Biblitz delivers advise

ASK Biblitz about Hangovers.

... it is as if the Last Trump had sounded and Judgment Day set in with unusual severity.


WELCOME!

Biblitz asks, what recommendations have you for the post-party humdrums affectionately referred to as the hangover?

Biblitz will post solutions to this ancient dilemma as soon as they come in! Please check back soon for updates.

In the meantime, one may take solace in the excellent company with whom one shares this fleeting sorrow.

TinyTeaman rightHoBiblitz


The Party's Over

Music by Jule Styne
Words by Betty Comden and Adolph Green


The party's over
It's time to call it a day
No matter how you pretend
You knew it would end this way
It's time to wind up the masquerade
Just make your mind up the piper must be paid



The party's over
The candles flicker and dim
You danced and dreamed through the night
It seemed to be right just being with him
Now you must wake up, all dreams must end
Take off your makeup, the party's over
It's all over, my friend ...

The Bukowski / Purdy Letters

1944-1974

Paperback

March 14th, 1965
New Orleans

Dear Al -

This won't be much letter. Sick, sick, sitting here shaking and frightened and cowardly and depressed. I have hurt almost everybody's feelings. I am not a very good drunk. And it's the same when I awaken here as anywhere. I only want sweet peace and kindliness when I awaken - but there's always some finger pointing, telling me some terrible deed I committed during the night. It seems I make a lot of mistakes and it seems that I am not allowed any. The finger used to belong to my father, or to a shack-job, and now it's an editor's finger. But it's the same. For Christ's sake, Al, I don't understand people, never will. It looks like I got to travel pretty much alone.

Mar 19/65

Dear Chas -

I mean Black Night of the Soul Buk:

What the hell, we all do that every now and then. Remember being shown off to a bunch of high school teachers at a party that was pretty grim. After an hour or so of silently getting drunk I did the same, used all the four-letter words etc. My friend thought I should apologize the next day - So we all get that way once in a while - Admittedly, this instance I give is not the same as yours, but it has similar points -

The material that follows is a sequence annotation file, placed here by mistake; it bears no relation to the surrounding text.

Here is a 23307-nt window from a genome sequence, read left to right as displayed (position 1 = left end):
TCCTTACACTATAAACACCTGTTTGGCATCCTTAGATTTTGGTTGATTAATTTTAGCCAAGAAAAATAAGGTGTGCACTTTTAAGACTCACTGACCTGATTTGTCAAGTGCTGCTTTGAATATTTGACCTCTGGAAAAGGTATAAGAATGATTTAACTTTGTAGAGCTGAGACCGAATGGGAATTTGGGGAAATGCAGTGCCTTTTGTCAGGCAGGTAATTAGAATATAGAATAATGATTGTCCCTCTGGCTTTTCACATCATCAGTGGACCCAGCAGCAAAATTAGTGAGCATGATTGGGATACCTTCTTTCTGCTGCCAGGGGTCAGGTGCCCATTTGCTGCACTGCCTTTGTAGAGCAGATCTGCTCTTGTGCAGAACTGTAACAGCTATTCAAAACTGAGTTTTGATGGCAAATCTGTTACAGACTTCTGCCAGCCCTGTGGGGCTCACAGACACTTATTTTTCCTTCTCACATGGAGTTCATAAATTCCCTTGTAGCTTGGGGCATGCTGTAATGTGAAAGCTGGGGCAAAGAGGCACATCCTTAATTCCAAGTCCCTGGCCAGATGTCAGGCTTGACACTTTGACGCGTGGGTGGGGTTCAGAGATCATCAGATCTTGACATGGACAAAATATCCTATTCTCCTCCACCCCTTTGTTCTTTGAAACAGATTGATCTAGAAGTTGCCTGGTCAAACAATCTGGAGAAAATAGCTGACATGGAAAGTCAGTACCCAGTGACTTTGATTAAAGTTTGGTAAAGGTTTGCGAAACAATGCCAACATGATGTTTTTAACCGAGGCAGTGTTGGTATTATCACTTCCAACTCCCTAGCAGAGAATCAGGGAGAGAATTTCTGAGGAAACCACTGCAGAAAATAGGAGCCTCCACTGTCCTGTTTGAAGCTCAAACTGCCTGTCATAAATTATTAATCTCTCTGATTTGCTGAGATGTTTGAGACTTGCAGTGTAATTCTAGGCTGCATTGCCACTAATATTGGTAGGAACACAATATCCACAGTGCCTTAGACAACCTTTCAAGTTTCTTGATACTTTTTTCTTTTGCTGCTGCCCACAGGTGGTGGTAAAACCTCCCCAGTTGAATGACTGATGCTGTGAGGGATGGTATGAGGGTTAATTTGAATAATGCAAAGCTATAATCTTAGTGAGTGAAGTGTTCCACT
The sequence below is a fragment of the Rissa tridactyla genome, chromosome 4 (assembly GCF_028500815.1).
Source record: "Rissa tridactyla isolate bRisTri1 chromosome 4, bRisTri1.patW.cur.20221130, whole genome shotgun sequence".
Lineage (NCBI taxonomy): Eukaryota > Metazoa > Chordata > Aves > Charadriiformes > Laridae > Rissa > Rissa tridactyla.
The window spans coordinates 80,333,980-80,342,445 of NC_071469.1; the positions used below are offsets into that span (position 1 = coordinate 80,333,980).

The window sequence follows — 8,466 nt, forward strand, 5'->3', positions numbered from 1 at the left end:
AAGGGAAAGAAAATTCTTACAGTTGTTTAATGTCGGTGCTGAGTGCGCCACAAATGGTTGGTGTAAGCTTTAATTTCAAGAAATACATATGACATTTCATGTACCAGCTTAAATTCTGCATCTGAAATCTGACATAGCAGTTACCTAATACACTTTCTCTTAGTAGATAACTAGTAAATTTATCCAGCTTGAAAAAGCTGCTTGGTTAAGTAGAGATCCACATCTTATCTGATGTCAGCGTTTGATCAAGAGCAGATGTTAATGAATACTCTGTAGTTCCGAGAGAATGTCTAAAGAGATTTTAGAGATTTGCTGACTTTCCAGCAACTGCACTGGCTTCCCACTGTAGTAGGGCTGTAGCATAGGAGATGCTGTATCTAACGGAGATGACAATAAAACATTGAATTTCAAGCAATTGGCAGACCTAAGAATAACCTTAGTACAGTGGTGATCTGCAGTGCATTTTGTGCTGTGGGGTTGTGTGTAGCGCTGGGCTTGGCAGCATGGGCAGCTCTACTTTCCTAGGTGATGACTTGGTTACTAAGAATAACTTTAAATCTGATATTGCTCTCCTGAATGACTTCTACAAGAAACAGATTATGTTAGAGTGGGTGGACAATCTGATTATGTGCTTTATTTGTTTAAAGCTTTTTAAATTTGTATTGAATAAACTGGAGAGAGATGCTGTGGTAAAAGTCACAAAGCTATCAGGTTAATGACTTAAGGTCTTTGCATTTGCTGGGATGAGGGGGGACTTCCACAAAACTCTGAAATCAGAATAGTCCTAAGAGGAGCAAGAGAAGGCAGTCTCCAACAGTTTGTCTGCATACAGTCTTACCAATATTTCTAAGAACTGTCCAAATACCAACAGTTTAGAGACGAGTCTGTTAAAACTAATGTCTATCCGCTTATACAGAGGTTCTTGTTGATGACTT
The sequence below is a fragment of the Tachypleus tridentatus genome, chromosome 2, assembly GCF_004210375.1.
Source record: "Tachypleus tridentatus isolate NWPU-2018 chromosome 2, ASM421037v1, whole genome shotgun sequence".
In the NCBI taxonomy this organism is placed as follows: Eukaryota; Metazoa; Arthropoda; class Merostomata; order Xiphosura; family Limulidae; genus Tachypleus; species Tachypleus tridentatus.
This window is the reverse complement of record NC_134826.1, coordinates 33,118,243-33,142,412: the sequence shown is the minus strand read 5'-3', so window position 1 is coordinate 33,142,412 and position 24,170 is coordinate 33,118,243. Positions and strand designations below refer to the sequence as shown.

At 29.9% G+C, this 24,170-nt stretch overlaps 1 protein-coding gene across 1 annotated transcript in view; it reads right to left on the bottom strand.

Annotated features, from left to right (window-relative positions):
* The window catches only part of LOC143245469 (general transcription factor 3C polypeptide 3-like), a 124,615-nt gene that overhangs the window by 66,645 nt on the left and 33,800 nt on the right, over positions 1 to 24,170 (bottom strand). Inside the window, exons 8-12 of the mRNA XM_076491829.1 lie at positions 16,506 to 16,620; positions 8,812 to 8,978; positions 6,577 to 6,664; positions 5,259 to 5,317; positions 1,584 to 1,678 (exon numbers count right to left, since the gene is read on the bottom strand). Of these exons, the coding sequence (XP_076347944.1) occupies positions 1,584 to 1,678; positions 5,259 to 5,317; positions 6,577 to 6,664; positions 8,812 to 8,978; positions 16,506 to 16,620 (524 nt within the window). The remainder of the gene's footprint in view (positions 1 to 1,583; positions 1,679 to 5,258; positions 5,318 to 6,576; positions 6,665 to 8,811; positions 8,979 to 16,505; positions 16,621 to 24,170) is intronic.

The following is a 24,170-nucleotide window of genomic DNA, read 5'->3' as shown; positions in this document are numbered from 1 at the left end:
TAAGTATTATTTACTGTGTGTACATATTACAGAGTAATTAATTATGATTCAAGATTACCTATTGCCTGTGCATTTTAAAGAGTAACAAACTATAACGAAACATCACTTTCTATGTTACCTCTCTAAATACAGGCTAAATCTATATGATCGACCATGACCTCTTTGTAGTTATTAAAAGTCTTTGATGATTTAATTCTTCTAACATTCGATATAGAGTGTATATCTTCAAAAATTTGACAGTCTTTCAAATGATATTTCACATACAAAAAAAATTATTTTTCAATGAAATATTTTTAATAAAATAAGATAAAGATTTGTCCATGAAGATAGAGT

What the hell - ... (-- pgs. 51-52)

demandezBiblitz

Right Ho, Jeeves

Hardcover

By P.G. Wodehouse

I have had occasion, I fancy, to speak before now of these pick-me-ups of Jeeves's and their effect on a fellow who is hanging to life by a thread on the morning after. What they consist of, I couldn't tell you. He says some kind of sauce, the yolk of a raw egg and a dash of red pepper, but nothing will convince me that the thing doesn't go much deeper than that. Be that as it may, however, the results of swallowing one are amazing.

For perhaps the split part of a second nothing happens. It is as though all Nature waited breathless. Then, suddenly, it is as if the Last Trump had sounded and Judgment Day set in with unusual severity.

Bonfires burst out in all parts of the frame. The abdomen becomes heavily charged with molten lava. A great wind seems to blow through the world, and the subject is aware of something resembling a steam hammer striking the back of the head. During this phase, the ears ring loudly, the eyeballs rotate and there is a tingling about the brow.

And then, just as you are feeling that you ought to ring up your lawyer and see that your affairs are in order before it is too late, the whole situation seems to clarify. The wind drops. The ears cease to ring. Birds twitter. Brass bands start playing. The sun comes up over the horizon with a jerk.

And a moment later all you are conscious of is a great peace. (-- p. 48)

Cannery Row

Paperback

By John Steinbeck

More of this charming literary classic.

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Doc awakened very slowly and clumsily like a fat man getting out of a swimming pool. His mind broke the surface and fell back several times. There was red lipstick on his beard. He opened one eye, saw the brilliant colors of the quilt and closed his eye quickly. But after awhile he looked again. His eye went past the quilt to the floor, to the broken plate in the corner, to the glasses standing on the table turned over on the floor, to the spilled wine and the books like heavy fallen butterflies. There were little bits of curled red paper all over the place and sharp smell of firecrackers. He could see through the kitchen door to the steak plates stacked high and the skillets deep in grease. Hundreds of cigarette butts were stamped on the floor. And under the firecracker smell was a fine combination of wine and whiskey and perfume. His eye stopped for a moment on a little pile of hairpins in the middle of the floor.



He rolled over slowly and supporting himself on one elbow he looked out the broken window. ... (From Chapter 32, p. 193)